Jesus knows that the disciples will be persecuted; that their lives may even be in danger. Perhaps some family members will disown them. Those in power, both from the religious and political communities, would not like what they will be trying to do. In their eyes the disciples may not be very  “civil.”

So we ask, as Presbyterians, what is our role in society?

Well, public theology — the church getting involved in the social and political discourse — is an intrinsic element of our faith.

The roots of public theology are found in Scripture — both from the prophets in the Hebrew Scriptures and from Jesus’ statements — as well as in the confessions and other documents, including the teachings of John Calvin.

Being public Christians
Moreover, “Reformed Theology teaches that because a sovereign God is at work in all the world, the church and Christian citizens should be concerned about public policy.” (Office of Public Witness, Presbyterian Church (U.S.A.).

“When I feed the poor, they call me a saint, but when I ask why the poor are hungry, they call me a communist.’’

— Dom Helder Camara

The aim of social justice is not just to help the immediate needs of poor people or the immigrant or the discriminated against, but to eliminate inequality and poverty and injustices in society.

In other words, we not only need to feed the hungry and house the homeless and heal the sick — all of them great things that we need to do — but also we have to ask WHY people are hungry, homeless and unable to access health care.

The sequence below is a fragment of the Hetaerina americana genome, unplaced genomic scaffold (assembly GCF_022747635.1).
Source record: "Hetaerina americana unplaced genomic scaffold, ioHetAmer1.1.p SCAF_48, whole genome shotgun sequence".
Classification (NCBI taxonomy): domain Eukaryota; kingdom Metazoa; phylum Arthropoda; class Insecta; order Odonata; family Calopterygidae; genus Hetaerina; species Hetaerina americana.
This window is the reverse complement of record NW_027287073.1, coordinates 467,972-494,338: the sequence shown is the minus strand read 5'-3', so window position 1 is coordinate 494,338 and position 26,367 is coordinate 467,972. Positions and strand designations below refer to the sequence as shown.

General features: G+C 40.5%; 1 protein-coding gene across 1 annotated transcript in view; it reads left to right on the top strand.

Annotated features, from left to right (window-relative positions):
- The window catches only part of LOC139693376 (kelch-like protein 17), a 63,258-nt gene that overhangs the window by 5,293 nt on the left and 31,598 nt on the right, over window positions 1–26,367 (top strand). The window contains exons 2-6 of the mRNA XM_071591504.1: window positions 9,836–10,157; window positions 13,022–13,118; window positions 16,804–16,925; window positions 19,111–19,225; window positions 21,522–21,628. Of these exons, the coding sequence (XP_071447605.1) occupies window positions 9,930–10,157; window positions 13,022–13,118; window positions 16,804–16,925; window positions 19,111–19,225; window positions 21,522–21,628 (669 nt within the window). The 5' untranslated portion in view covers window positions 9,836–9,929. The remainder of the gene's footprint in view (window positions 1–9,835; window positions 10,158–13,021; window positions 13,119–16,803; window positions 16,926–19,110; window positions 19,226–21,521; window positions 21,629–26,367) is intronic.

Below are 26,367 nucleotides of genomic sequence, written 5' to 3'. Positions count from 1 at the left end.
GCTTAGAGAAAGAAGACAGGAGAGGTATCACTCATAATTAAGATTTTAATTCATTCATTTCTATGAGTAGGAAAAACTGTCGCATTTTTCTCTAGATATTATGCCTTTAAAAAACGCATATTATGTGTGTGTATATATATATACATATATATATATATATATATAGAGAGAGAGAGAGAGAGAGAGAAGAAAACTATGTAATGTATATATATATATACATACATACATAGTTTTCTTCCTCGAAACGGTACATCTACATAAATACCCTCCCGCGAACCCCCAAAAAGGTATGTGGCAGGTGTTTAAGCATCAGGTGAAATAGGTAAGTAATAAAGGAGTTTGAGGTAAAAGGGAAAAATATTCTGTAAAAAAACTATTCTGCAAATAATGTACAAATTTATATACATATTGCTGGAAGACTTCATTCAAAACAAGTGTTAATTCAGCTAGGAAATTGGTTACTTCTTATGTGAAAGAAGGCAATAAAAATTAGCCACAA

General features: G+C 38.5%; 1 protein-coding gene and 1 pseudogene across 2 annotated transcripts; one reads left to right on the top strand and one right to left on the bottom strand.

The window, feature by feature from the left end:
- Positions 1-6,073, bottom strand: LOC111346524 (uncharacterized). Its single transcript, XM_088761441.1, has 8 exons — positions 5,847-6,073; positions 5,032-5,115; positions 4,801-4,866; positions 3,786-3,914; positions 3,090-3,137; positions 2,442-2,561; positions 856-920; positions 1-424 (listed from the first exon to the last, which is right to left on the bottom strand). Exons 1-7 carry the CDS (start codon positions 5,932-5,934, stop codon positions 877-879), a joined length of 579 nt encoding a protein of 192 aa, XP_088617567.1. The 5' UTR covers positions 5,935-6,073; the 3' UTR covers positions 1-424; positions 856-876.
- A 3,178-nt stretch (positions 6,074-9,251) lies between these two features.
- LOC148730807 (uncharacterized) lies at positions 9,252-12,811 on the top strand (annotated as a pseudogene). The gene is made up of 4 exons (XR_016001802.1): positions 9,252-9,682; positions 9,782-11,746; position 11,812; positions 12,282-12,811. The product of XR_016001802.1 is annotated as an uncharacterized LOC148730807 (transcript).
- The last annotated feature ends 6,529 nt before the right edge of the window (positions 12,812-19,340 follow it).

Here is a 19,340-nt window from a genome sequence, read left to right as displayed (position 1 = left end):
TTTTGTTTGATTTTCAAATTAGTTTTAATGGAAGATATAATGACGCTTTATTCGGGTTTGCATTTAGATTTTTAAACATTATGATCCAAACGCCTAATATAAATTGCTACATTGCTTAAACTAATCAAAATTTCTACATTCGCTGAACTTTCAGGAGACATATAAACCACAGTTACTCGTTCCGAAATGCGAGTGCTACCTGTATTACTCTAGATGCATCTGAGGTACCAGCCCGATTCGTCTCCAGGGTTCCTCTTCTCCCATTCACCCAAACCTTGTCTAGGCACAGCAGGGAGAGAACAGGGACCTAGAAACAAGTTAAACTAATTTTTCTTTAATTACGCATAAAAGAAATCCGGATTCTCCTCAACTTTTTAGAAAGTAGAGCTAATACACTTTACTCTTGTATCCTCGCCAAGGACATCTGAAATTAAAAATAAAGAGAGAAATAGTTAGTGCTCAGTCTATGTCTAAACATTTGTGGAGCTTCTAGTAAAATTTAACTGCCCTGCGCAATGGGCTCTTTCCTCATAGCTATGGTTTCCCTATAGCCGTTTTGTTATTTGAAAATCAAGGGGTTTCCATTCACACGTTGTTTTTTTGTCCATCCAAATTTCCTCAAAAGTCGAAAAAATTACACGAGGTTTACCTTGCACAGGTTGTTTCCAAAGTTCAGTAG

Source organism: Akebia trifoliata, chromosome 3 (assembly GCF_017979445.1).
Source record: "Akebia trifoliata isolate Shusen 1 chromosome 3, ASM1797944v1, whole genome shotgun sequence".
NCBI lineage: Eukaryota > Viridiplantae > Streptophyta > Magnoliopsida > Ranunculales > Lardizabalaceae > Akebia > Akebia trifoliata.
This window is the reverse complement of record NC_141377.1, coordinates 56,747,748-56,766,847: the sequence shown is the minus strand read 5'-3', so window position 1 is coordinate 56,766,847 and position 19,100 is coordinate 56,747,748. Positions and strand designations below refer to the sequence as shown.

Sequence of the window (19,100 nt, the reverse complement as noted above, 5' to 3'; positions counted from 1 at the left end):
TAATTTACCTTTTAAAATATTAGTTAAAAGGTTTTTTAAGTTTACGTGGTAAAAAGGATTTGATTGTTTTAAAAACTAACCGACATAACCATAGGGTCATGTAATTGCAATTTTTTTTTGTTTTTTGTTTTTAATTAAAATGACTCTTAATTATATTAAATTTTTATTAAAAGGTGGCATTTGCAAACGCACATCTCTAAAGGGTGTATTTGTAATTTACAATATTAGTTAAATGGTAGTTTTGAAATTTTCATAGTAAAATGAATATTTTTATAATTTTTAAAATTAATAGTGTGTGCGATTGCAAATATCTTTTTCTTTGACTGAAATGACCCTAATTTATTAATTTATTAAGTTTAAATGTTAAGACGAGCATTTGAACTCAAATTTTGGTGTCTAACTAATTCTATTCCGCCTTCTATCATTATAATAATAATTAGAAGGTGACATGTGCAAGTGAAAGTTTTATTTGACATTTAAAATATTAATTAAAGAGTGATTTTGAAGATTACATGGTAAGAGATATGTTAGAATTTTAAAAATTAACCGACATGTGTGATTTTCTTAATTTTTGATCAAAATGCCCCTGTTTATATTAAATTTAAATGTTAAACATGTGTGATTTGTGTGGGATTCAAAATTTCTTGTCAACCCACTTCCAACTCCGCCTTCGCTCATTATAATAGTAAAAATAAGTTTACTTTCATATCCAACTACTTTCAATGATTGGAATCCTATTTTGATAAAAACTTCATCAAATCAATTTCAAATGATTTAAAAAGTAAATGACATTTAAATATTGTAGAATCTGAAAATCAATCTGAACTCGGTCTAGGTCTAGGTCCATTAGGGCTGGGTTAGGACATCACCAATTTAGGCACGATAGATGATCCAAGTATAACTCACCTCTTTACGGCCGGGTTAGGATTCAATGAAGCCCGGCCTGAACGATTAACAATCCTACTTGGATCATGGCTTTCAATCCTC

That’s where advocacy comes in. Wikipedia says: “Advocacy is a political process by an individual or group which aims to influence public-policy and resource allocation decisions within political economic and social systems and institutions.”

In other words, advocacy is the attempt to change the systems that make it difficult or impossible for people to live life the way God intended them to live…

I am reminded that Martin Luther King Jr., when he tried to change the system of segregation and discrimination, was told by the white pastors in Birmingham to be “civil” and stop making trouble for them. He refused and eventually he paid dearly for it.

Dom Helder Camara, Brazil’s “archbishop of the poor,” famously said:

“When I feed the poor, they call me a saint, but when I ask why the poor are hungry, they call me a communist.”

Will you ruffle some feathers of family and friends — and the political system — when we ask the “Why?” question and try to change systems that oppress people? I’m sure we will. Jesus did as well. That is one of the reasons why he was put to death.

Should we do it with civility? Of course!

 Regardless, it will cost us.

But we should also remember these other words of Jesus:

“Those who find their life will lose it, and those who lose their life for my sake will find it.”

Rev. Antonio (Tony) Aja  currently serves as pastor of Westminster Presbyterian Church in Santa Fe, New Mexico. He earned a Doctor of Ministry degree at McCormick Theological Seminary. A former refugee from Cuba, Tony has developed new ministries with refugees and immigrants in Florida and Kentucky. He has been a missionary, pastor, executive director of an ecumenical ministry, and staff at the PC(USA) headquarters.